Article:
To hold the industry accountable for its environmental impact, the Environment Act 2021 received its Royal Assent to provide legally binding targets for the industry to reduce air pollution, biodiversity, water quality and waste. The Act provides a legal incentive for the construction industry to maintain the resolution made at COP26 to limit temperature rises to 1.5°C over the next twelve months.

Seeing this resolution through to the end can be made easier by project management technologies that can provide data driven solutions to hold construction workers accountable for the energy and resources being used. This allows teams to better identify inefficiency and waste so they can work out what adjustments or substitutes are needed to conserve energy and materials. The ability to monitor site activity can provide valuable intelligence to measure success. Capturing high-quality site data is also essential in making sure teams are in line with environmental industry standards.

Rework in construction is not only an expensive process, but also a wasteful one. Using forward looking data analytics, construction companies can identify areas and processes that are likely to lead to rework and create plans to prevent it. Integrating AI and machine learning into the construction process provides firms with the tools to minimise the environmental impact of construction works in the present and future.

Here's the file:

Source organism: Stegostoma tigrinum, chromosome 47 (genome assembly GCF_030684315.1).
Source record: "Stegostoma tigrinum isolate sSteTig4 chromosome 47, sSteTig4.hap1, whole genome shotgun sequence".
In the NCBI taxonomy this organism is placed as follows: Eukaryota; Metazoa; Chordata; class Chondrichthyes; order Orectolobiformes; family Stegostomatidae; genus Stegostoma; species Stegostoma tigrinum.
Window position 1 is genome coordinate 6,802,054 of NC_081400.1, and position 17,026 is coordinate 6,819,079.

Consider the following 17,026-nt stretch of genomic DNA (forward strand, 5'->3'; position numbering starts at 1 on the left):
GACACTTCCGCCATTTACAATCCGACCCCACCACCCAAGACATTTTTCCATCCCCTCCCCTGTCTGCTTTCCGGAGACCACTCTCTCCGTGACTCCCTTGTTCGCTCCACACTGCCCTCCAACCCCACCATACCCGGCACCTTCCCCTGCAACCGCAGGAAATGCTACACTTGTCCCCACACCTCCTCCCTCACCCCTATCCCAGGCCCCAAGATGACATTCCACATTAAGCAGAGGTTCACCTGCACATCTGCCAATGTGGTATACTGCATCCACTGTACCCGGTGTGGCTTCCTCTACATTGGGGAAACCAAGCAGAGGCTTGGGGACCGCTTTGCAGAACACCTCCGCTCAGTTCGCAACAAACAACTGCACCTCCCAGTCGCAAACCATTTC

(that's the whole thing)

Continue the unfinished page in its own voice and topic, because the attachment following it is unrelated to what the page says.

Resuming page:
We are fortunate nowadays that technology can help us achieve our sustainability goals. However, digital tools can only support sustainability if the technology is easily understandable and practical to use: if monitoring tools are too complex, they increase the likelihood of data input errors and record gaps which can have an adverse impact on sustainability initiatives. Sustainability is built on visibility but it’s the ease of use that supports both.

Bolstering both quality and safety

Improving quality and safety in 2022 is critical for the construction industry.

The Building Safety Bill, currently making its way through both houses of Parliament, is set to put safety at the heart of the construction and maintenance processes to prevent another Grenfell.

In a post-Grenfell world, the industry also has a greater responsibility to adhere to CDN regulations and safety standards, such as ISO 90001 and ISO 450001.

Operating within these regulations – and proving that you are – is another area where digital tools can help keep track of adherence to safety standards. Self-documenting construction platforms gives teams instant, accurate visibility of project safety measurements, so firms can make sure they’re meeting all their safety targets. It additionally ensures everything is in place for auditors, meaning a business’s upper management doesn’t need to take weeks off before a visit and get their safety paperwork in order. A project platform also helps in creating and adjusting ITPs, again ensuring teams aren’t stuck in data silos and everyone is working with the latest information.

If construction wants to meet the challenges and utilise the opportunities this year offers, it needs to make some new year’s resolutions. The biggest should be improving project visibility. Greater transparency and high-quality site data crucially gives construction businesses and workers more control and it’s this control that’s essential to navigate supply chain uncertainty, work sustainably and improve safety for all.

Let’s build a better future for the industry in 2022.

LEAVE A REPLY

Please enter your comment!
Please enter your name here